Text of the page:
Chris DeLine

Cedar Rapids, IA

Teri Underhill “MONSTER” (Singled Out)

Published in Blog, villin. Tags: , , , .

The first line of Teri Underhill‘s website bio frames the purpose of her music around advocacy work, particularly relating to mental health and autism awareness. This mission is felt with brute force when considering her latest track, a creeping pop anthem titled “MONSTER.” The song, as Teri explains, is a direct response to past experiences of ableist abuse relating to her autism symptoms. To elaborate on this further, here’s Teri in her own words, discussing the creation of and meaning behind “MONSTER.”

I began writing and producing my song “MONSTER” last fall. As someone who was diagnosed with autism later in my life, it’s been a journey of self discovery and self acceptance. During this time, I was feeling heavily judged, sad, and misunderstood with my diagnosis. It was something I knew about myself for over a decade, but finally came to terms with it as an adult. As I started talking about it with people, I was met with a lot of “Are you sure?” “I think it’s just anxiety,” “Have you been taking your meds?” “You don’t look autistic,” and so many more hurtful statements from strangers on the internet and people in my personal life.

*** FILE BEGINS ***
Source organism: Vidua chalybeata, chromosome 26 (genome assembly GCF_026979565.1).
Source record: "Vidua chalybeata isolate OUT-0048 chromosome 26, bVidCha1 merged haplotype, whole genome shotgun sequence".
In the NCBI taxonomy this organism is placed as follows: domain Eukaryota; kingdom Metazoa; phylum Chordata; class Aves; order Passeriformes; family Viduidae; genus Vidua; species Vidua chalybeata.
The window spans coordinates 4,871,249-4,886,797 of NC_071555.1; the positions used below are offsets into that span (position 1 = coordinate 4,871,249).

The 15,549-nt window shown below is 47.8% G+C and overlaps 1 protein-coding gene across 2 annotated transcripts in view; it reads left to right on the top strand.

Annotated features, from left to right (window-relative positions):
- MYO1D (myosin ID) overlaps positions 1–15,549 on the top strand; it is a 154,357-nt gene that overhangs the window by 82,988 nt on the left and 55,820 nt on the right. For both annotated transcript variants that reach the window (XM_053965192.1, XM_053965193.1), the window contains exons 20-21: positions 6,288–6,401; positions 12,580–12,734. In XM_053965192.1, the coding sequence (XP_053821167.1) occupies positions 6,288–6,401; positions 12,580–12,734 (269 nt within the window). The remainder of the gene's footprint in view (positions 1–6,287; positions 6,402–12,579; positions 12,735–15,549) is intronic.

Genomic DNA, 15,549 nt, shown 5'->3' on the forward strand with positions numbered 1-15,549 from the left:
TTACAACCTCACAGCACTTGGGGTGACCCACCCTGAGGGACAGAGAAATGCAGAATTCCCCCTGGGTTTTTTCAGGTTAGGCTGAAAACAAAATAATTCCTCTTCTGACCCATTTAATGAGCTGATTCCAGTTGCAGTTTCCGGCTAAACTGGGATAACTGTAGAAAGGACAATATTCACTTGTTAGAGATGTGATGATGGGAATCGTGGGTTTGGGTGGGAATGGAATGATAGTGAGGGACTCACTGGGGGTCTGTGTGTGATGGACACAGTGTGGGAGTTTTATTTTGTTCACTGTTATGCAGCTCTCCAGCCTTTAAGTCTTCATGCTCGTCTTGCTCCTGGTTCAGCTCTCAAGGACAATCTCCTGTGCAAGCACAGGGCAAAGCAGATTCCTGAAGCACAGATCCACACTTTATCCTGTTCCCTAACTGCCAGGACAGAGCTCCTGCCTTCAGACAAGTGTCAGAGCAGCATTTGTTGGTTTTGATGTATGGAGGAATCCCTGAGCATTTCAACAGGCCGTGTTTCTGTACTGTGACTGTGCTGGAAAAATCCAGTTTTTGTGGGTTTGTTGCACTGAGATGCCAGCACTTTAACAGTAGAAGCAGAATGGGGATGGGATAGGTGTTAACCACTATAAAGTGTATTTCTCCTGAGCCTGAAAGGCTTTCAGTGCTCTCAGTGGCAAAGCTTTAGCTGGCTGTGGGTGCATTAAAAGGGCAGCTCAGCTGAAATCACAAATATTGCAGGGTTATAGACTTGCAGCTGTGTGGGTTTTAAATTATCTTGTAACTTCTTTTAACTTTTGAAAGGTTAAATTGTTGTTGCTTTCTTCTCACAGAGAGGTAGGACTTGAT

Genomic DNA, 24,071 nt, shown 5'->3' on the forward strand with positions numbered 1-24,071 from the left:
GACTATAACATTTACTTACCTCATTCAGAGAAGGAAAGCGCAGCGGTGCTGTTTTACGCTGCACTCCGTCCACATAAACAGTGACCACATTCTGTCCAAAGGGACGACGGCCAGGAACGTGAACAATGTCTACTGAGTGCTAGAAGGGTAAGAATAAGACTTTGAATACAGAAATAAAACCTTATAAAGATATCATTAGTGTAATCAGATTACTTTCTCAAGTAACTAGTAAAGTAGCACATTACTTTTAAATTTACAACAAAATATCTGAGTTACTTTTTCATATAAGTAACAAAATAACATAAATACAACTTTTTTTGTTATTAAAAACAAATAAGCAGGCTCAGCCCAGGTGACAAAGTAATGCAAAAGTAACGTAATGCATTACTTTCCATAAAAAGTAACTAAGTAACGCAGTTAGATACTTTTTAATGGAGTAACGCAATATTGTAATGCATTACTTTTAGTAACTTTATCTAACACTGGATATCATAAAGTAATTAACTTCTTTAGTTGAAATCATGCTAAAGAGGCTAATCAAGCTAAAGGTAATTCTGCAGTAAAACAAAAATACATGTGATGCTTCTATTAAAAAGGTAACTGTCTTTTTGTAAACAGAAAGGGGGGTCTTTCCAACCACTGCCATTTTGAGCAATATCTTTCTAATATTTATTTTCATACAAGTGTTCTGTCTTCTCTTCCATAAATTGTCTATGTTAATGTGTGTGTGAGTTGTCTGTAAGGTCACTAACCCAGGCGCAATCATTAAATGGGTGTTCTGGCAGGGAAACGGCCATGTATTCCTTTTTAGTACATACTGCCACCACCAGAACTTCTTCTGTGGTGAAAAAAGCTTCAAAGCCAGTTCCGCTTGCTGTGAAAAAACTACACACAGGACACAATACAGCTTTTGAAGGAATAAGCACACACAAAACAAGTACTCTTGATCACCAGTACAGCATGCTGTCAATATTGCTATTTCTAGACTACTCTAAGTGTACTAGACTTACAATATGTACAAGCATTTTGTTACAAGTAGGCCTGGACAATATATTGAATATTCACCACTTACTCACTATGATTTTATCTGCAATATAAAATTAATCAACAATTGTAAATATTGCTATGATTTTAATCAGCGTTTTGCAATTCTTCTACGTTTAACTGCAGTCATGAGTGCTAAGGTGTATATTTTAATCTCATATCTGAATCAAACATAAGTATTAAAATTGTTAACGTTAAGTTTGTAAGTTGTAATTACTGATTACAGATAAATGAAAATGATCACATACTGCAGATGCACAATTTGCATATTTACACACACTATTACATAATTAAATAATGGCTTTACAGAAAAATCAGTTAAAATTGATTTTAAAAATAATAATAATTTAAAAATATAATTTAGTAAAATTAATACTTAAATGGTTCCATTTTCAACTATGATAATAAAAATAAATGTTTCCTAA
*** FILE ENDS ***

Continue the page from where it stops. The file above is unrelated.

Finding this part of me helped me realize my autism is why I react to so many things the way I do, why I barely speak, why I cannot stand loud sounds without crying, and so much more. During this time, I experienced a lot of autistic meltdowns where it was out of my control, crying for hours, and sometimes becoming violent with myself if people around me were not helping out (not helping out by belittling me, telling me to “stop it,” etc.).

I felt monstrous. I felt like an animal. And I felt I was looked at like one.

I realized the ableism that comes with autism. How people bully us for our likes, our “quirks,” our awkwardness, our meltdowns with ourselves. People are so fast to judge without any solutions to those that have a disability. So I wrote “MONSTER” in feeling for those that have been judged, like myself. This is a song to defend my autism, defend my disability, defend myself, and defend others like me. We are not monsters or freaks. We are just human. This is how our brains were created and how we were meant to be. Human.

Follow Teri’s work online via Facebook and Instagram, and listen to “MONSTER” via Apple Music and Spotify.

[This article was first published by villin.]